Then there was Joyce Brown's column on page 3 (Tough questions and lessons learned). After the very first "question" I gave up on her. In it she put all the onus of the incident on the men. She stated, "The men did nothing illegal, but that doesn't make the behavior any less despicable." Well, what about the women involved? Was her behavior any less despicable? Of course, I suppose in Joyce Brown's world it's always the man (or men) never the woman, and by leaving her unidentified she lets her off scott-free.

Jack in Silver Spring

Dan Weber said...

what possible rationale could exist for not reporting the name of the false accuser while simultaneously reporting the names of the people she falsely accused?

I can think of a good justification: to correct for previous stories that identified them by name.

If Bob Smith was an accused rapist, and we found out that the accuser recanted, then explicitly identifying Bob Smith helps to clear his name.

Now, this raises the distinct point of Bob Smith's having been identified in the first place, and there are good arguments to be made that he should not have been.

But once someone is identified as a rape suspect, later spelling out the fact that all charges are dropped and the accuser recanted seems good.

Debrah said...

"O’Connor’s article shielded Ndonye’s name, yet included the names and ages of the four men she falsely accused."


This practice really has to end.

Why doesn't someone in the media protest this archaic method?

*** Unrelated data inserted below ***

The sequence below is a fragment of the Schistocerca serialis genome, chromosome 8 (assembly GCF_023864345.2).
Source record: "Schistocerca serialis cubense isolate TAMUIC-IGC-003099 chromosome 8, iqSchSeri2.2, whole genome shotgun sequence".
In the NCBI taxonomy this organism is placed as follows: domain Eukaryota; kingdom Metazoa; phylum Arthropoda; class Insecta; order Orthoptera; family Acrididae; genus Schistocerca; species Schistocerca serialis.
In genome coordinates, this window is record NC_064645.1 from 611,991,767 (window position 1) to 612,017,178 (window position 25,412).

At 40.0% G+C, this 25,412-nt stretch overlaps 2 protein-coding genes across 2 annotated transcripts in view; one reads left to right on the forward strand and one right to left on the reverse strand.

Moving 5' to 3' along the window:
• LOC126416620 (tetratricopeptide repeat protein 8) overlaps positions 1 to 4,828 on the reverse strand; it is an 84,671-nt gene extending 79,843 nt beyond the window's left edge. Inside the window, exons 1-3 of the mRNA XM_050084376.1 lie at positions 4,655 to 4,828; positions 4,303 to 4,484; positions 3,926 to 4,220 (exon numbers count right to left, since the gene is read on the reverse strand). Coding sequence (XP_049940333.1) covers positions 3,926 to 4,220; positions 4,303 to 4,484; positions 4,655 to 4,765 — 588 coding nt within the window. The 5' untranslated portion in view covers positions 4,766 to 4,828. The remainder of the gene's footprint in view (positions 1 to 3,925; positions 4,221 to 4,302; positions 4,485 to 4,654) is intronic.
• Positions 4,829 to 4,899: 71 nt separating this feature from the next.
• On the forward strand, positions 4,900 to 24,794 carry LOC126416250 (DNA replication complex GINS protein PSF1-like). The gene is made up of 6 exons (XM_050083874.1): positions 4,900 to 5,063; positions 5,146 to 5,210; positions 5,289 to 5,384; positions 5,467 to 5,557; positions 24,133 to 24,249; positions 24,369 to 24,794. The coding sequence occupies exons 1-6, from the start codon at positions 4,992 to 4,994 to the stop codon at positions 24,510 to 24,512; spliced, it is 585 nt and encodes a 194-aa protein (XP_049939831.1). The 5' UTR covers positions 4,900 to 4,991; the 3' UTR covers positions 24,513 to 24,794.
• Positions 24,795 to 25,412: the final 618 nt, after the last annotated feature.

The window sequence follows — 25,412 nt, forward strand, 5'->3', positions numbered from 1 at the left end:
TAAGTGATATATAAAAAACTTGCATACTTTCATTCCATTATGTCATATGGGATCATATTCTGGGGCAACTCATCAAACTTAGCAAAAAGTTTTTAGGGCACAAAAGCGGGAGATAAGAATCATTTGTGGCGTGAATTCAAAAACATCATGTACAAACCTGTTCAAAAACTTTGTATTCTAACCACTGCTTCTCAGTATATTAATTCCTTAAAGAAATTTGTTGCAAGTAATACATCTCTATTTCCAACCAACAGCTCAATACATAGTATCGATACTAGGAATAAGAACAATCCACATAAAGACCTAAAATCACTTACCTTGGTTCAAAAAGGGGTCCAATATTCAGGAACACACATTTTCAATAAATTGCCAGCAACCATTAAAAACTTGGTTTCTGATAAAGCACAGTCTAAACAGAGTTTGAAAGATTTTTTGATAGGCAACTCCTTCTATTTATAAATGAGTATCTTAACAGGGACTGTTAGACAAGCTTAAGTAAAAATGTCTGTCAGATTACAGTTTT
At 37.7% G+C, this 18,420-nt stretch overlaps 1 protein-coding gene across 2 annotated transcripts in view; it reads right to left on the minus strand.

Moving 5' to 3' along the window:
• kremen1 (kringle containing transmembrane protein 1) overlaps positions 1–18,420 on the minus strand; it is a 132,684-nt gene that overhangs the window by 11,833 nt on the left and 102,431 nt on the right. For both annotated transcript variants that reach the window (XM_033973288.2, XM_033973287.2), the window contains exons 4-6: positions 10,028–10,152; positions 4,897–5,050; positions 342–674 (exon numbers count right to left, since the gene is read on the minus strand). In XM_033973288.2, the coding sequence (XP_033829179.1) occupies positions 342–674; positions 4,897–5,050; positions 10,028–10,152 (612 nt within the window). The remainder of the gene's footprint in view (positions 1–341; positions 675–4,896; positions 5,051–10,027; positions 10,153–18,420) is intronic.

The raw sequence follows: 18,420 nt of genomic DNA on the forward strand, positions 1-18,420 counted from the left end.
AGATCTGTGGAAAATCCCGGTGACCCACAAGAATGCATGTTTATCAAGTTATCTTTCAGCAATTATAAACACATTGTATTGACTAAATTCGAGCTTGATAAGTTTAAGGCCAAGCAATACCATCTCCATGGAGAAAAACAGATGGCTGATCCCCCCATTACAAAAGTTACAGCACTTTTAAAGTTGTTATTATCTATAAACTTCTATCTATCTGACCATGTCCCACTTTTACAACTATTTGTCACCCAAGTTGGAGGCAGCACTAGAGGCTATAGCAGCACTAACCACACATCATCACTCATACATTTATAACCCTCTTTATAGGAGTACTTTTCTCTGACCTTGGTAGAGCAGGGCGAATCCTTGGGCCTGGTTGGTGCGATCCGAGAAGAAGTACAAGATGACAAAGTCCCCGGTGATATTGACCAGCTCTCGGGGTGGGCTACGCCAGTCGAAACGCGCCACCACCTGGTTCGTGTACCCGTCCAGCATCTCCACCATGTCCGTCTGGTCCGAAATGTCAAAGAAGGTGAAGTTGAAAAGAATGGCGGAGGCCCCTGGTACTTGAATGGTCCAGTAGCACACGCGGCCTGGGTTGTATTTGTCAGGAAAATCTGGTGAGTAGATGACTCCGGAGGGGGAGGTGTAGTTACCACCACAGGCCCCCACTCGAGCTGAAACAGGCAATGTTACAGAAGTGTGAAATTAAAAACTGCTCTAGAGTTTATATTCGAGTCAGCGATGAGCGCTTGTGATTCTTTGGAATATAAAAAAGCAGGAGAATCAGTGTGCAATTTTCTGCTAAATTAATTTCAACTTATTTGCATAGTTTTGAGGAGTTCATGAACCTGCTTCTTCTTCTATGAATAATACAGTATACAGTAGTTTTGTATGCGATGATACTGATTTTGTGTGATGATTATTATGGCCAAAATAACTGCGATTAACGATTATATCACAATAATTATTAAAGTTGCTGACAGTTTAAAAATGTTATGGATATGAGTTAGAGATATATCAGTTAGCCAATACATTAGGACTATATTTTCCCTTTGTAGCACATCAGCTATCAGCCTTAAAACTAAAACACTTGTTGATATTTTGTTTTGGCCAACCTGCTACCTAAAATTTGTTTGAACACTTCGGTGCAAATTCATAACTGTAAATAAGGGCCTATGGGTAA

Given Brodhead's impotent and damaging history, his mishandling of the Lacrosse Hoax is certainly in character.

Anonymous said...

Haunches 85:

THe Van de Velde case is instructive in understanding Brodhead's poor decision making during the Duke lacrosse debacle. In both cases, Brodhead ruthlessly threw people associated with the University under the bus for public consumption. Why would he do that? Because both Duke and Yale are sited in locations with reputations for being (at best) unfriendly and (at worst) outright dangerous. His goal in both instances was to protect the reputation of the University, and the underlying facts and people's lives were irrelevant. The Van de Velde case had an additional lurking danger for Yale: 5 years before Jovin's murder, a Yale lacrosse player (!) had been killed. Yale had just started recovering Iin terms of applications and yield) from that murder when the Jovin murder happened. It was critical for Brodhead to establish that it was a lunatic associated with Yale rather than random New Haven violence. Similarly, during the Duke lacrosse debacle, Brodhead worked overtime to paint his own students as racist, violent rapists rather than admit the school was surrounded by opportunists and cutthroats. Cutting the players loose and making wrong and inflammatory statements about Duke students sent a clear and unmistakeable message: the problem was an internal Duke cancer, which it excised, and not a surrounding community problem that will not get better.